I have entered new territory. The door has just opened for me into the world of dependence as I age.
Hiring my neighbors to help me shovel the snow in February feels like it’s just the beginning of the dependence spectrum. This is the first time I have hired someone to do something for me that I’ve always been able to do for myself. It’s OK, I am trying to accept it with grace, but I am recognizing it and see this new path as one of challenge.
Asking for help, especially if we’ve been independent most of our lives, is very difficult but an important step in this aging process. It exposes our vulnerability and yet opens us to humanity, to what people have done forever. Requesting help seems to make us more honest, and in touch with the interconnectedness of all humans everywhere. Without people to help, what would the helper-people do?
My neighbors helping me shovel also gave me a sense of safety and security just knowing they were nearby when those huge swooshes of snow would slide down my roof in the middle of the night sounding like tornadoes hitting.
After a surgery I had a few years ago, I needed help from my son in Denver. It was very difficult to reverse roles and have him be the caretaker instead of me. But it opened up a whole new way of us being together. It was so sweet to see that compassionate side of him.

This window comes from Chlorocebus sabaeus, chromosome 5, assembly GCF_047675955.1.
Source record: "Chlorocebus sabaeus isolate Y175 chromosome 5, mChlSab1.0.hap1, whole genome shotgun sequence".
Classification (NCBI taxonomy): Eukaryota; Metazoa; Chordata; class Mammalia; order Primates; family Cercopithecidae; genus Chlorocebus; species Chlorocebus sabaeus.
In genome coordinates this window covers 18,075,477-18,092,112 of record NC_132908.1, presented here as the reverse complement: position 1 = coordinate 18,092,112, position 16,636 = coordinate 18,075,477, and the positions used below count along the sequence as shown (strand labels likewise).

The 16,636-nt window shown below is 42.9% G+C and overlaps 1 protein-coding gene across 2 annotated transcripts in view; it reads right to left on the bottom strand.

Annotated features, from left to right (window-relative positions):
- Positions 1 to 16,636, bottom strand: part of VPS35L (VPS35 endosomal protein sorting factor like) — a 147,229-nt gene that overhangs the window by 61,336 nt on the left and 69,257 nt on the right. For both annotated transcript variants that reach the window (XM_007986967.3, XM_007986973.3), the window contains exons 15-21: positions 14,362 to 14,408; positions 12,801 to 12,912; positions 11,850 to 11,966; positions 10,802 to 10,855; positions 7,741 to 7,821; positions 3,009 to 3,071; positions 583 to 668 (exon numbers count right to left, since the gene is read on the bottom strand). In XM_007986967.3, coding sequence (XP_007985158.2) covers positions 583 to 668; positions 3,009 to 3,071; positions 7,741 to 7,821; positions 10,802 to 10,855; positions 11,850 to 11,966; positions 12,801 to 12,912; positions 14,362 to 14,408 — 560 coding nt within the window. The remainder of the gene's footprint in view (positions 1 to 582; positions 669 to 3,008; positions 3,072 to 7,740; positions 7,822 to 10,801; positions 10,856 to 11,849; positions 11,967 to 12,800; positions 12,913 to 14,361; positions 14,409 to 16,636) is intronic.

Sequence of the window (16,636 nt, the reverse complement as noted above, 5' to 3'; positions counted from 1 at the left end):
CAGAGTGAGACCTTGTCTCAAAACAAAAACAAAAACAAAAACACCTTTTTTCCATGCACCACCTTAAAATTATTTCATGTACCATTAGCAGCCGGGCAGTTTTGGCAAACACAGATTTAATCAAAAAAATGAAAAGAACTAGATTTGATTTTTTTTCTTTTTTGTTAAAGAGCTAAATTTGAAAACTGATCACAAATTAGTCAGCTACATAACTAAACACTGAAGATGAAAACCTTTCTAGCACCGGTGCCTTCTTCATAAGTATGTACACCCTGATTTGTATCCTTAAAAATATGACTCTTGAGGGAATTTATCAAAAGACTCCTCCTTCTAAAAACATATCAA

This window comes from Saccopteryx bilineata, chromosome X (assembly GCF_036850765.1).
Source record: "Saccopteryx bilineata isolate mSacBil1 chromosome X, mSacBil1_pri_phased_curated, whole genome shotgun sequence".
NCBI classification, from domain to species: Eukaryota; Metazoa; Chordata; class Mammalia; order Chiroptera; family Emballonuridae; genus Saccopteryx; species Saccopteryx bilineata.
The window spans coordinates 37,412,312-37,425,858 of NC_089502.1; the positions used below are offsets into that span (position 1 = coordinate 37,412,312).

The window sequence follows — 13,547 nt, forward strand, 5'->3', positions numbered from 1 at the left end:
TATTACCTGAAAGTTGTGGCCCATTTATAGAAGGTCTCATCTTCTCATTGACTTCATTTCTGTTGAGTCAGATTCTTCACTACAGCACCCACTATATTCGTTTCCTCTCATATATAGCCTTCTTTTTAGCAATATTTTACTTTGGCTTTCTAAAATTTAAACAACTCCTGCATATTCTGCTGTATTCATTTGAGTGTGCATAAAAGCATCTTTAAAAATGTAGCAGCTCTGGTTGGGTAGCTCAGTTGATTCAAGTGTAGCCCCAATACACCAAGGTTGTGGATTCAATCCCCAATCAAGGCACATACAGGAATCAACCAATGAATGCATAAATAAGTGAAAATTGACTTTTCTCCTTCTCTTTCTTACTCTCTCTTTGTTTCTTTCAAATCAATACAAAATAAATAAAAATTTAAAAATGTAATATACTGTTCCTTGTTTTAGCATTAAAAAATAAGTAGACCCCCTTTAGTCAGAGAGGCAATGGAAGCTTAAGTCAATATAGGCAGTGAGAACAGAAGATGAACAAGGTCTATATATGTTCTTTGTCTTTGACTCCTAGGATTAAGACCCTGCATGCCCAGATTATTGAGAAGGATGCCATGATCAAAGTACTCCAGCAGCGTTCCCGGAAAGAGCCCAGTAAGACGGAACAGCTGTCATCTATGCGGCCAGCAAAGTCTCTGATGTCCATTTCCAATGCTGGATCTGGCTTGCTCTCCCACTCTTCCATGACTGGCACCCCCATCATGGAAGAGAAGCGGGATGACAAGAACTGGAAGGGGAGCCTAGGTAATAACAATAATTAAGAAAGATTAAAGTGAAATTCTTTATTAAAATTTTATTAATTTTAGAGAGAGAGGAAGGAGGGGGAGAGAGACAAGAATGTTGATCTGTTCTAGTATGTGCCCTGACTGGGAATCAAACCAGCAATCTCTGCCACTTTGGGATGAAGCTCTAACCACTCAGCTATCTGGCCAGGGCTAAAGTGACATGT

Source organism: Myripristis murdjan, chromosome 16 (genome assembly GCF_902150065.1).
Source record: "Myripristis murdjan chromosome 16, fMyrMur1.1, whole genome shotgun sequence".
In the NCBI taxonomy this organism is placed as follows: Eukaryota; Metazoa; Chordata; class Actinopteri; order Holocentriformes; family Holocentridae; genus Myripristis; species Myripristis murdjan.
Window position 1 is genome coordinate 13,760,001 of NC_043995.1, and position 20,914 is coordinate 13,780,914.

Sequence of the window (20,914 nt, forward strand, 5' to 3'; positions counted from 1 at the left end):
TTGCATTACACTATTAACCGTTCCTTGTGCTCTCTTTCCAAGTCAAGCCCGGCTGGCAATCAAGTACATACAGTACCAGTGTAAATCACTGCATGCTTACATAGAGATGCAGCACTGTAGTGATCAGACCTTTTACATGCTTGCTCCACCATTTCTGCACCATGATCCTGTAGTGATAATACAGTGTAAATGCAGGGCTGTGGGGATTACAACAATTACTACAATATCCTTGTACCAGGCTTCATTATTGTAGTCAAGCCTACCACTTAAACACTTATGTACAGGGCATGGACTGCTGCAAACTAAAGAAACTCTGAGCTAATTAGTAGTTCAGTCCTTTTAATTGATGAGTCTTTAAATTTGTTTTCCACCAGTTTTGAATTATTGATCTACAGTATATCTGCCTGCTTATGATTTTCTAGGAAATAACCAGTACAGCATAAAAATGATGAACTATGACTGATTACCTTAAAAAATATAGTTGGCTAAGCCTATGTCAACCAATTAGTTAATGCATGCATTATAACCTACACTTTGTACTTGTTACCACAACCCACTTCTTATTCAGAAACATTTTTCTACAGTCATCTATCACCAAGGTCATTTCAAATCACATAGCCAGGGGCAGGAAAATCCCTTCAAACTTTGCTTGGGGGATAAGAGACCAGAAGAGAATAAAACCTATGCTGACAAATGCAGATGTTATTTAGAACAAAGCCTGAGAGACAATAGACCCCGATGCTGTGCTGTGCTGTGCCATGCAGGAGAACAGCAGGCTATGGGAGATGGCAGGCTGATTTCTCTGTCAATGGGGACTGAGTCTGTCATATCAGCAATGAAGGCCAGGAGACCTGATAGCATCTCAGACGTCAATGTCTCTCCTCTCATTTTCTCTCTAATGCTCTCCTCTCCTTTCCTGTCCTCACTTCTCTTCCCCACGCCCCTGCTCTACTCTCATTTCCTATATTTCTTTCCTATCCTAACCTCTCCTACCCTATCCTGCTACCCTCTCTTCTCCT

I am just starting this path. A friend several years older than me just gave up driving. This is a big one! Driving surely gives us all a sense of independence, to know we can go wherever, whenever we want. She made this decision herself before any accidents happened, and I applaud her. This takes strength and clarity, something I hope to have at her age.
The desire to be independent as we age is twofold. It gives us some control during this time of rapid change. It also gives us a sense of achievement, which can give us a better sense of self-worth and well-being. From our early years, we all try to be as independent as possible and even try to support our children in this. It does not diminish with age.
It’s important to balance this autonomy (freedom and independence) with our vulnerability now. These two things often oppose each other; the more help we need, the less autonomous we are. Participating as much as possible in our care can help. Being out there with my neighbors shoveling made me feel like I was still “taking care of things and had some control.”
Things continually change, and we are all dependent on other beings and occurrences and events. This is the nature of things. If we can accept them as they are, instead of what might have been or what might happen, then we will have more joy in our lives, even though we need help.
What are the gifts here? For me, it is the deeper and more delightful relationship I now have with my son because it’s more reciprocal. With my neighbors, it’s a sense of safety and care as I age through these years, critical when living alone with no family nearby.
So, hop on board the receiving train, and start seeing how this feels. Many of us agers have partners who take up the slack for us – wonderful, and lucky for you. The dependence card may be delayed a bit for you, or not. But whenever it arrives, acceptance of reality is key for longer and more quality lives.
Martha McClellan was a developmental educator in early childhood for 38 years. She has moved her focus now to the other end of life and has written a book, “The Aging Athlete: What We Do to Stay in the Game.” Reach her at firstname.lastname@example.org.